Older Kids

March 12, 2018

I Miss Them Being Young…

As I move into my later years of my career and approaching retirement, I, like many of you, have a bit of time on my hands.  It gives me time to reflect, appreciate, and look forward to more time with the people I love.  At the top of that list are my children.

Consider the word … children … I smile and cock my head just a bit, as they aren’t ‘children’ at all.  My son is 29 and my daughter turned 26 today (perhaps the reason you are being subjected to this reflective writing!).  What used to be squeals and giggles from the back seat have turned into thoughtful errands and longer hugs.  Age does have its great advantages, and this is one of the top two!

I’ve been going through some hard times this past two weeks with my dogs, one in particular, which have tested my strength.  I’ve always been able to get through the emergencies and necessities with clear thinking and resolve, yet Monday, I could hardly move without feeling my stomach roll and my reflexes jolt.  Each time my ‘pup’ moved, my blood pressure would jump and my heart would stop.  I was paranoid, scared, and isolated.  Well, at least that’s how I felt Monday.

The next day, unexpectedly, my daughter came in my back door and took me from Panicsville to the Calm Isle of Nigh.  And it wasn’t even that she solved my problems, or that we took much time in talking about my fears.  She settled me by just being here. 

By listening, answering with care, and showing her love for me, gave me the strength of millions, just as I used to have consistently.  I wasn’t even aware this was happening. 

I was raised with this strength.  My momma had it, and so did her mom.  My aunt had it too.  They were a solid and self-sufficient group of Dutch women who were rarely defeated, moving forward with logic and intelligence with each challenge.

When I lost my momma in 2015, it was devastating; still is.  Now, though, I have accepted I won’t see her next week.  What I haven’t accepted is that my best cheerleader is gone.  I look for her support constantly.  My dad is still with me and I see him often, but he isn’t the unconditional support momma was.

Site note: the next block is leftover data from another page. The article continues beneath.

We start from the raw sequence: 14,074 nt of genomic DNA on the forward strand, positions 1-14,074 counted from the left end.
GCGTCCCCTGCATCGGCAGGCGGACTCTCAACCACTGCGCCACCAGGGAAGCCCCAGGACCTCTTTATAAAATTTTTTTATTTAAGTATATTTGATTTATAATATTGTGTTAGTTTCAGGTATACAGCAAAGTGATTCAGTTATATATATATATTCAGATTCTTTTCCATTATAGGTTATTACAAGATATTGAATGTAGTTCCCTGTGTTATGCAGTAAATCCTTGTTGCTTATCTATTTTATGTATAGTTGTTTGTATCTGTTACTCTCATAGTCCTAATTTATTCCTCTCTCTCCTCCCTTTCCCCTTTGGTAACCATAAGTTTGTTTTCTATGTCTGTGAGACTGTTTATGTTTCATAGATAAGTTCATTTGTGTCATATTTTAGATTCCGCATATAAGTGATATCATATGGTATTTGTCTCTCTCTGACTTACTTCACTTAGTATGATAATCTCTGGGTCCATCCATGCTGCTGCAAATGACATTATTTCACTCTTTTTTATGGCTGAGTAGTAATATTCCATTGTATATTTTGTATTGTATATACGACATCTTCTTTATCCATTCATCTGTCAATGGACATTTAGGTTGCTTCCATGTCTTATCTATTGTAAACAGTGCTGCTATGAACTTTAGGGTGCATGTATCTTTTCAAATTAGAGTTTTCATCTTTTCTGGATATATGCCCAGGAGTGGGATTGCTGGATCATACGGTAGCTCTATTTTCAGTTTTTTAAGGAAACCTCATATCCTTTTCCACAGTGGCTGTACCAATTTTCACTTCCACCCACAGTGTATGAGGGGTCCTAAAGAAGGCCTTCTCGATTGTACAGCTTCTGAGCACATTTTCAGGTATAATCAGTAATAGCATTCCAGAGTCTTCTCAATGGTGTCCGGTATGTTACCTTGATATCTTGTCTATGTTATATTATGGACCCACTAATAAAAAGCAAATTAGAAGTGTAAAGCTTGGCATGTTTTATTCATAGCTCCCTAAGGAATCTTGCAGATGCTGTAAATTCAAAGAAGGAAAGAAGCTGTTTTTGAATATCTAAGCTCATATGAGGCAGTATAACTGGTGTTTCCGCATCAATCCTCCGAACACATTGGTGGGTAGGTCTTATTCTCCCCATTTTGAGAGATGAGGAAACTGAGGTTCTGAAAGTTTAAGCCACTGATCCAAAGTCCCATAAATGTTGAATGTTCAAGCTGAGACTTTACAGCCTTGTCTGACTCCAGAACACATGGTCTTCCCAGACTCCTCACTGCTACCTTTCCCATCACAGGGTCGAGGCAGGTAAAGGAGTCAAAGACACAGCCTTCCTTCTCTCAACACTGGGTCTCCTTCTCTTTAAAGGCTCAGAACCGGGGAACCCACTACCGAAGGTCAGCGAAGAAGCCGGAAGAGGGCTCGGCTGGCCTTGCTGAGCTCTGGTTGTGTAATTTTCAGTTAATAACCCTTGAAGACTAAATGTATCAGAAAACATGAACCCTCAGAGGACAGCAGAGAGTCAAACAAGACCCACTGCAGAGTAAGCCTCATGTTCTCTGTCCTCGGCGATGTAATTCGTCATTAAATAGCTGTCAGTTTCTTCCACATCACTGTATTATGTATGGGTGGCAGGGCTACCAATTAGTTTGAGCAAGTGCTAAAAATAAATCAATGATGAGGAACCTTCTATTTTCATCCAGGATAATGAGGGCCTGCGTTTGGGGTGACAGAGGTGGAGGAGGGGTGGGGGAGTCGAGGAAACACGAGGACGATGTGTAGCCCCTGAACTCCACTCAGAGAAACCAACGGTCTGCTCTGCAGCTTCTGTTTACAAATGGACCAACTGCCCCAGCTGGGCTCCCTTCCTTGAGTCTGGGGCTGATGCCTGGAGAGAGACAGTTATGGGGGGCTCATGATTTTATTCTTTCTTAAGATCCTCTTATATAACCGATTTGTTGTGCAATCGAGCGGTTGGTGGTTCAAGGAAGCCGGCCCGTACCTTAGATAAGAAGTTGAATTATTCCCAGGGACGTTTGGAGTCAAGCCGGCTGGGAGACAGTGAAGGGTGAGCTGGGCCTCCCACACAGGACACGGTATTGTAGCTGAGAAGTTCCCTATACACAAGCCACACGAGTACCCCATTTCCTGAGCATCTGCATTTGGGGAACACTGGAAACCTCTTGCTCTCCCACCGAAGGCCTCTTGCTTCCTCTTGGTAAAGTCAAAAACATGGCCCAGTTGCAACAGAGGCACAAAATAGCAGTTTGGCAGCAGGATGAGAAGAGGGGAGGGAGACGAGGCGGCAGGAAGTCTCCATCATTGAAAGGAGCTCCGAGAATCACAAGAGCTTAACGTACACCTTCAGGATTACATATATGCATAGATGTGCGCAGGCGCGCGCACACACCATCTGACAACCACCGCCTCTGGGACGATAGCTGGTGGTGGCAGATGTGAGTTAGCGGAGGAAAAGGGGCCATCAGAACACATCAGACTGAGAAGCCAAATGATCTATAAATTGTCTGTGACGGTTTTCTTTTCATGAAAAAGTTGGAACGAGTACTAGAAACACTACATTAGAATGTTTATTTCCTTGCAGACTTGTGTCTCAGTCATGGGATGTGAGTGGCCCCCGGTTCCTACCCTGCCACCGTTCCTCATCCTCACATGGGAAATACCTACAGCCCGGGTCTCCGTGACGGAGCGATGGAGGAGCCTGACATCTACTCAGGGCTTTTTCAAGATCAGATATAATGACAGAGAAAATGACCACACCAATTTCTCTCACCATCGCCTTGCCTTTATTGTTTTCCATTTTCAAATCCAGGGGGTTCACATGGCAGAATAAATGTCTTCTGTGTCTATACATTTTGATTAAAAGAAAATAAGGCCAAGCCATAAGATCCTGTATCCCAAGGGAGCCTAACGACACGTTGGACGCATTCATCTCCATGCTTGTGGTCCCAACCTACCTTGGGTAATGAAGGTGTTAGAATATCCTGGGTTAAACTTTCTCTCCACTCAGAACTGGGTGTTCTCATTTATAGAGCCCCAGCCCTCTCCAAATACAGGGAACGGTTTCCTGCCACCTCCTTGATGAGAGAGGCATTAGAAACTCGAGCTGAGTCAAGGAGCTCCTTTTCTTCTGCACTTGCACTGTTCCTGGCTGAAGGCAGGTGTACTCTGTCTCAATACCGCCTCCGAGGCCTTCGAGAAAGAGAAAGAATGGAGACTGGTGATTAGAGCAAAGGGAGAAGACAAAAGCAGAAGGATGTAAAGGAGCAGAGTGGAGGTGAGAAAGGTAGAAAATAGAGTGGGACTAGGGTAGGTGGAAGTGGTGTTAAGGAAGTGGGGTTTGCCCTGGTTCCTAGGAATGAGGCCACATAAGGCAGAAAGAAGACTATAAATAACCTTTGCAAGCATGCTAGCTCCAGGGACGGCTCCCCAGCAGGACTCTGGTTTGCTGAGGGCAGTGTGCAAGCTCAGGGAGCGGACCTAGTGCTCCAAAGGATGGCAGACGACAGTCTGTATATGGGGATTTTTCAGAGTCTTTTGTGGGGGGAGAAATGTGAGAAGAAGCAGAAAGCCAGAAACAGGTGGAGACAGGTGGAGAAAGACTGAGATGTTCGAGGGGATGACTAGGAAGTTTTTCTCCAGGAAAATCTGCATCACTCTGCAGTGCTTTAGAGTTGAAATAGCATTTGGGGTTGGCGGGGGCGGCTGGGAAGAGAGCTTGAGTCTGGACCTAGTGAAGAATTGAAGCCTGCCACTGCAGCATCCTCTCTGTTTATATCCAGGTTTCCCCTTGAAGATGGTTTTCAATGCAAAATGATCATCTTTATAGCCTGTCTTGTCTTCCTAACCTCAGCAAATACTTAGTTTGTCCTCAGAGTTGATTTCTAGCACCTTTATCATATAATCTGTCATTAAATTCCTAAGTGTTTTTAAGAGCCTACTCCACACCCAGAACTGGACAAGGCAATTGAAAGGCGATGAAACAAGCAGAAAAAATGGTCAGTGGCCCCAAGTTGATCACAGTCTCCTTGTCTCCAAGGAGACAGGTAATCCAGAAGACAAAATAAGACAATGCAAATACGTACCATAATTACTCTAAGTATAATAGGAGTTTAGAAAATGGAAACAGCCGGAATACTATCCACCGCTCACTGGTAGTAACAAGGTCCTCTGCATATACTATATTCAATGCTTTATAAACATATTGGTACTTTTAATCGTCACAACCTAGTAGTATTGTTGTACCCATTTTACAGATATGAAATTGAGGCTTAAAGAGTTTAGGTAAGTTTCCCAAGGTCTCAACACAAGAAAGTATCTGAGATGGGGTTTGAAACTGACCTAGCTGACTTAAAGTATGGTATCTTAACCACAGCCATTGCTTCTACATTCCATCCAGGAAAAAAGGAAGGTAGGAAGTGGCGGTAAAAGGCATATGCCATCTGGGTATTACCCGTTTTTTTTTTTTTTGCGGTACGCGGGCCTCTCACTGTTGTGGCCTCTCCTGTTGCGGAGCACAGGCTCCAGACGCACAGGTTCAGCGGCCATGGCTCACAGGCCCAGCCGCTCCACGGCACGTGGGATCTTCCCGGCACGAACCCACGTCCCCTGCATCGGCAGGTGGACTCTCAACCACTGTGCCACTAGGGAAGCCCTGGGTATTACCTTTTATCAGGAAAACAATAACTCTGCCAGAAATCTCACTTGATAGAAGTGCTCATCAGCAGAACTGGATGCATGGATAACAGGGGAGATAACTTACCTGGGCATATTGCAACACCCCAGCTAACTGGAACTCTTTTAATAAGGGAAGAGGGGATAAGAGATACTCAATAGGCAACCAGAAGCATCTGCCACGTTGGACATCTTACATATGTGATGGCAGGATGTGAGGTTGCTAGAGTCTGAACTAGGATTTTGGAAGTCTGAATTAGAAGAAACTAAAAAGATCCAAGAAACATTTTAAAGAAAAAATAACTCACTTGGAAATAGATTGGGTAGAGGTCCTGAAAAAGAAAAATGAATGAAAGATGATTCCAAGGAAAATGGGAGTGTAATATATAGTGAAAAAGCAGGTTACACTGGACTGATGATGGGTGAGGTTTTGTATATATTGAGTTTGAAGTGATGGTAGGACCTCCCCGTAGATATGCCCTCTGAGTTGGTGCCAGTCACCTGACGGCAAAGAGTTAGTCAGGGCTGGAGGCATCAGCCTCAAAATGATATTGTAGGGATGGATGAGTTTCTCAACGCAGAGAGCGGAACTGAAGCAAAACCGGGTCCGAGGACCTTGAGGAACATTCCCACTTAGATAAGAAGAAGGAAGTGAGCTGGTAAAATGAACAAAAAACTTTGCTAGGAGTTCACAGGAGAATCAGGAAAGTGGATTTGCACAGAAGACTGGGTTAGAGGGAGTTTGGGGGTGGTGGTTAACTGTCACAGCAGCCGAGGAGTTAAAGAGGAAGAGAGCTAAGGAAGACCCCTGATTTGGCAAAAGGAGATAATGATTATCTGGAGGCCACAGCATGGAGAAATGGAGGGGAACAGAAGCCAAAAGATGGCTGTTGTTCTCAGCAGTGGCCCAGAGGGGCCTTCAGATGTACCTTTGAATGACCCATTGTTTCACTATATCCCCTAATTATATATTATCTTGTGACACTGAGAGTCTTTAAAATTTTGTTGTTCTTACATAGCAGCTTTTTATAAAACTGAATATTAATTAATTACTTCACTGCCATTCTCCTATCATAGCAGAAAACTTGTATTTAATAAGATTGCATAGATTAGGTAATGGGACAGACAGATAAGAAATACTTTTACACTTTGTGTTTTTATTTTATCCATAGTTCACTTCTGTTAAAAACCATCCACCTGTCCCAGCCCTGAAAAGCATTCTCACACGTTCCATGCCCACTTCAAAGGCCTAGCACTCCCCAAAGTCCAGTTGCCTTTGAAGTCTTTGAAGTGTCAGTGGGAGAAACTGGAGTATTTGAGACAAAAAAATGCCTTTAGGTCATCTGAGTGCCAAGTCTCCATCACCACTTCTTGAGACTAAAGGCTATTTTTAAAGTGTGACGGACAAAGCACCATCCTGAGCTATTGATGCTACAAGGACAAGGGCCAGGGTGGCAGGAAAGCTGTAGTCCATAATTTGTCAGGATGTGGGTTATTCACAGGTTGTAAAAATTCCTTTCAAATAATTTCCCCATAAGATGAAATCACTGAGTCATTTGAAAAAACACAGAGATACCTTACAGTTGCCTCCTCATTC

Now, is it fair that I am asking that of my daughter?  Because, I sure put her in that position on Monday.  She knew just what to say and how to say it, and I found myself falling into the part of the ‘cared for’ instead of the ‘caretaker’. 

It’s not hard to hide, I was raised with my parent’s protection.  The mom picks up the child from the bike crash, soothes the heart from a dashed love, and discredits an over-bearing boss.  Today I am that person and will continue to wear the hat for many years. I’m back on my horse, coming to the rescue when needed, make no mistake.  But after Monday, I realized, as I did when my ten-year-old son fixed my computer and humbled my intelligence, that perhaps I have lost some integrity with their admiration.  Check that, I have lost some integrity with my own persona and vision of who I am.  They would say I am still the strong and dependable ‘mom’ they have always known.  I hope.

On a foundational parental level, we instinctively know we have the right answer; we know our answer is the right one.  And we know we’ll always have time, patience, money, and most of all, experience to fall back on for all our children’s needs.

My son and I made a deal two years ago, before I went in for wrist surgery, his birthday present (s) to me would be the gift of me being able to call him, any time I need, for help around the house.  You know, hanging the panels for the barn doors, moving the bed set from the attic to the basement, and answering my questions about charging the battery and storing the convertible.

Where I used to be the captain of a well-run ship, I am now part of a supportive and smart team.  The summer after we lost my momma, I took the kids to Italy.  It was our first trek to Europe and I hadn’t traveled in over three years.  Needless to say, I was nervous and paranoid.  But, those kids took charge when we got there, and we had the time of our lives.  My son downloaded maps in the morning, and my daughter listed the sites.  We all had bucket list things to see and do and we accomplished them with smiles and laughter.  I even stepped up to the plate once or twice, saving an intensely searched out mask from loss and mastering the train schedule with ease.  Our transitional experience of mother to child, and I didn’t even realize it.  I just thought I was emotional and distracted and they were learning how to navigate in a foreign country.  The surety of it continuing is inevitable.

How naïve can one mom be?  But also, how lucky?!!!


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